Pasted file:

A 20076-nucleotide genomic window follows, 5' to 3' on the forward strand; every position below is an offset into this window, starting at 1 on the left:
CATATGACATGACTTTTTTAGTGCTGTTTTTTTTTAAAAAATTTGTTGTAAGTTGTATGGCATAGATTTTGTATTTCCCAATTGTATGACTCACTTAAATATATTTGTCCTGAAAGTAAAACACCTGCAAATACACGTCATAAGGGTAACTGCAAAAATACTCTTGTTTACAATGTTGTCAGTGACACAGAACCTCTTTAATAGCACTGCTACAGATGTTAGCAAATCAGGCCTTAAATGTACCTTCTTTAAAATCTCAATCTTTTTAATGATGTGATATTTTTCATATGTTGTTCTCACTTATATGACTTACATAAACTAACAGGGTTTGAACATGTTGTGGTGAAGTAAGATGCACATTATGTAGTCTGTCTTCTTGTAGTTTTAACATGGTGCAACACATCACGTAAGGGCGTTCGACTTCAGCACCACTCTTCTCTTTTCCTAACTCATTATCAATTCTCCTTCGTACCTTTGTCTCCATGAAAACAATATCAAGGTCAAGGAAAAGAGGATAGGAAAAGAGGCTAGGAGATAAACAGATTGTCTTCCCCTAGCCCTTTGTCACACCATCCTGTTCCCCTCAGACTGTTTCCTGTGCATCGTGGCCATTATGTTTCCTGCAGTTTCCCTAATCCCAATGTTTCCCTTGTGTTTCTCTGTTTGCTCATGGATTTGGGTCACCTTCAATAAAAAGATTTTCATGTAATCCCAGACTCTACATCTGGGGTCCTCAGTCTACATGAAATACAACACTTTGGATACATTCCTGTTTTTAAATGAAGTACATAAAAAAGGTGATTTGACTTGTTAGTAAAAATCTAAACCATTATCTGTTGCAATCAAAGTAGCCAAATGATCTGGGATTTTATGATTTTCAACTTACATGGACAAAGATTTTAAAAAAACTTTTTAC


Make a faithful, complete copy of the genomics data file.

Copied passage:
A 20076-nucleotide genomic window follows, 5' to 3' on the forward strand; every position below is an offset into this window, starting at 1 on the left:
CATATGACATGACTTTTTTAGTGCTGTTTTTTTTTAAAAAATTTGTTGTAAGTTGTATGGCATAGATTTTGTATTTCCCAATTGTATGACTCACTTAAATATATTTGTCCTGAAAGTAAAACACCTGCAAATACACGTCATAAGGGTAACTGCAAAAATACTCTTGTTTACAATGTTGTCAGTGACACAGAACCTCTTTAATAGCACTGCTACAGATGTTAGCAAATCAGGCCTTAAATGTACCTTCTTTAAAATCTCAATCTTTTTAATGATGTGATATTTTTCATATGTTGTTCTCACTTATATGACTTACATAAACTAACAGGGTTTGAACATGTTGTGGTGAAGTAAGATGCACATTATGTAGTCTGTCTTCTTGTAGTTTTAACATGGTGCAACACATCACGTAAGGGCGTTCGACTTCAGCACCACTCTTCTCTTTTCCTAACTCATTATCAATTCTCCTTCGTACCTTTGTCTCCATGAAAACAATATCAAGGTCAAGGAAAAGAGGATAGGAAAAGAGGCTAGGAGATAAACAGATTGTCTTCCCCTAGCCCTTTGTCACACCATCCTGTTCCCCTCAGACTGTTTCCTGTGCATCGTGGCCATTATGTTTCCTGCAGTTTCCCTAATCCCAATGTTTCCCTTGTGTTTCTCTGTTTGCTCATGGATTTGGGTCACCTTCAATAAAAAGATTTTCATGTAATCCCAGACTCTACATCTGGGGTCCTCAGTCTACATGAAATACAACACTTTGGATACATTCCTGTTTTTAAATGAAGTACATAAAAAAGGTGATTTGACTTGTTAGTAAAAATCTAAACCATTATCTGTTGCAATCAAAGTAGCCAAATGATCTGGGATTTTATGATTTTCAACTTACATGGACAAAGATTTTAAAAAAACTTTTTAC